Windhoek – The COVID-19 pandemic has failed to stop Muslims in Southern Africa from fulfilling their duties to the less-privileged during the month of Ramadan.
This year Ramadan is being observed from April 12 to May 12.
In the region, sizeable Muslim communities are mostly found in South Africa and Tanzania, though they have a noticeable presence across all 16 SADC member states.
The secretary-general of the board of trustees at the Islamic Centre in Windhoek Dr Armas Shikongo – who is also an academic at the University of Namibia – this week told The Southern Times that the limited gatherings in the age of COVID-19 did not lessen the observance of Ramadan.
Namibia’s Muslim community is distributing clothes and food to refugee camps, children’s homes and to the homeless.
“We have come up with ways that will protect people from the COVID-19 pandemic… We have come up with a way where the needy can collect basic commodities packed in packets and go prepare for themselves at their houses.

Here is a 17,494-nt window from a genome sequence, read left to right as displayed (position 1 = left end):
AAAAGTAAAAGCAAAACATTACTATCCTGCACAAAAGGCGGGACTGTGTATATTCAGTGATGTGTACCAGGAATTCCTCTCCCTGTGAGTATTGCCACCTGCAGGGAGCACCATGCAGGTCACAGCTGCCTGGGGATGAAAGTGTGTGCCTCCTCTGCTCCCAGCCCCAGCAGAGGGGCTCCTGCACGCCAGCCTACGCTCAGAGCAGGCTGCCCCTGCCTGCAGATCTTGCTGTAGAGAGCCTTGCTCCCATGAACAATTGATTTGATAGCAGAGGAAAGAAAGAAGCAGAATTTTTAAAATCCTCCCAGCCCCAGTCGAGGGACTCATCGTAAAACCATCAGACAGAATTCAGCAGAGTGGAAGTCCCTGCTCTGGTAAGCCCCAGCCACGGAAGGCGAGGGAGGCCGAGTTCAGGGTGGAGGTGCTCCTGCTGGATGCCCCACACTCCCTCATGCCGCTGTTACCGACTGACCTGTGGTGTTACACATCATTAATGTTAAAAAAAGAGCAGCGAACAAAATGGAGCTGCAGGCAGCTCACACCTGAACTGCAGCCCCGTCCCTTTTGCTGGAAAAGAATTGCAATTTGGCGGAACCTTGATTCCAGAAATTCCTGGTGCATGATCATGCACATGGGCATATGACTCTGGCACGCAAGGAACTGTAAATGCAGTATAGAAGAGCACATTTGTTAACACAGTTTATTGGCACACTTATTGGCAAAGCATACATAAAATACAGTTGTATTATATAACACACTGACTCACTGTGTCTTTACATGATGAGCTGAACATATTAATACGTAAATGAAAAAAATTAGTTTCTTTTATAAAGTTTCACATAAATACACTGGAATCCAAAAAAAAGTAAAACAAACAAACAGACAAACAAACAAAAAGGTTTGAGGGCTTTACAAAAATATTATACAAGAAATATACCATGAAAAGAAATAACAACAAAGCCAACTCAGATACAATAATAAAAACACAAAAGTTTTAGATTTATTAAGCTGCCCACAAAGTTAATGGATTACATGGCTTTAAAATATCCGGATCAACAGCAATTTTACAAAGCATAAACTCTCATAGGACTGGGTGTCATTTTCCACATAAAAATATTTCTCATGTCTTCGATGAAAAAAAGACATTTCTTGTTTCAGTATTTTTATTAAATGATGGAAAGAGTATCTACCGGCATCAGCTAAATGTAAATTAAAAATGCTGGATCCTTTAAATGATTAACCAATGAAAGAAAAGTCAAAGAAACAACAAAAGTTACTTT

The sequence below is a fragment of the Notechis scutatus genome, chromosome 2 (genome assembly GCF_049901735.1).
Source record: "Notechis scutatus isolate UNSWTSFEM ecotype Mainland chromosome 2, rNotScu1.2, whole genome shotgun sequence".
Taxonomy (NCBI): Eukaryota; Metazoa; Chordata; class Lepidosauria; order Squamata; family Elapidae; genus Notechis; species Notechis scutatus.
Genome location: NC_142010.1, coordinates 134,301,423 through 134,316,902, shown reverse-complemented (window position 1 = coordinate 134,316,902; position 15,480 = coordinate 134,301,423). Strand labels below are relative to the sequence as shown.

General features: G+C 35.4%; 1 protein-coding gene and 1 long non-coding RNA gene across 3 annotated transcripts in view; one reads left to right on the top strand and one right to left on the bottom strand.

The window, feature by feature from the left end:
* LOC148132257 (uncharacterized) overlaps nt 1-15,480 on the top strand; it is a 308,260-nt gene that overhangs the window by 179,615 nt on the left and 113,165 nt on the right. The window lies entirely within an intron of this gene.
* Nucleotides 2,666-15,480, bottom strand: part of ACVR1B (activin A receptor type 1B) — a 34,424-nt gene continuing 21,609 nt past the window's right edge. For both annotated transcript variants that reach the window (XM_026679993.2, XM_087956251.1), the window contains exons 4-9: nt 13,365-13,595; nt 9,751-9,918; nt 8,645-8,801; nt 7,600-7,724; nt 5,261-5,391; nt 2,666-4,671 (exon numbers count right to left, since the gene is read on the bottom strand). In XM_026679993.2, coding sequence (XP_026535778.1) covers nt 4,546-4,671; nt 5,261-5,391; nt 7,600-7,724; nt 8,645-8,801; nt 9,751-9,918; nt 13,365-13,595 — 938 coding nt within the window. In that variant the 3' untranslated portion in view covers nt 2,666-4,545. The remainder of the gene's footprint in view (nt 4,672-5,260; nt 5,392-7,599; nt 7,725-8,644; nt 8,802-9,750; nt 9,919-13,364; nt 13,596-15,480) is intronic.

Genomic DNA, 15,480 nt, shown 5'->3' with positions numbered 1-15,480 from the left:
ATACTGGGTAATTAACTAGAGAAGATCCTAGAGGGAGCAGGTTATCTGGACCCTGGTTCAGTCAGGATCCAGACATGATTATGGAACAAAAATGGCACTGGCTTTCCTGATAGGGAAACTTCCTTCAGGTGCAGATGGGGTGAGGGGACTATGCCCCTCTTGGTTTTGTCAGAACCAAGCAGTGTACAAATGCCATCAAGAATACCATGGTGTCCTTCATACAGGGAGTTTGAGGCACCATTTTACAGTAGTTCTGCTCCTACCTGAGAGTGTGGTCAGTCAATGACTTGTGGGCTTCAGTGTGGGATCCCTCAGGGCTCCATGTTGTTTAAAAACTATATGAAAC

“We are working with the Muslims across the country to make sure that we find ways of reaching those that are in needy without compromising the laid down COVID-19 protocols,” he said.
He also said the Muslim community in Namibia welcomed the national vaccination drive.
“We are getting to a point where people are starting to understand the way vaccines work and how they can assist in combating the disease. We obviously still need more information but we are getting there,” Dr Shikongo said.
Ms Namakawo Simasiku, a Namibian Muslim, said they were doing their best to observe Ramadan in a difficult time.
“The biggest challenge is that we can’t all gather together. We have to do it in a way that does not breach the public gathering numbers that were put in place by the government.
“Although this is not the normal way of doing things, we have to appreciate that the pandemic is real and affects everyone.”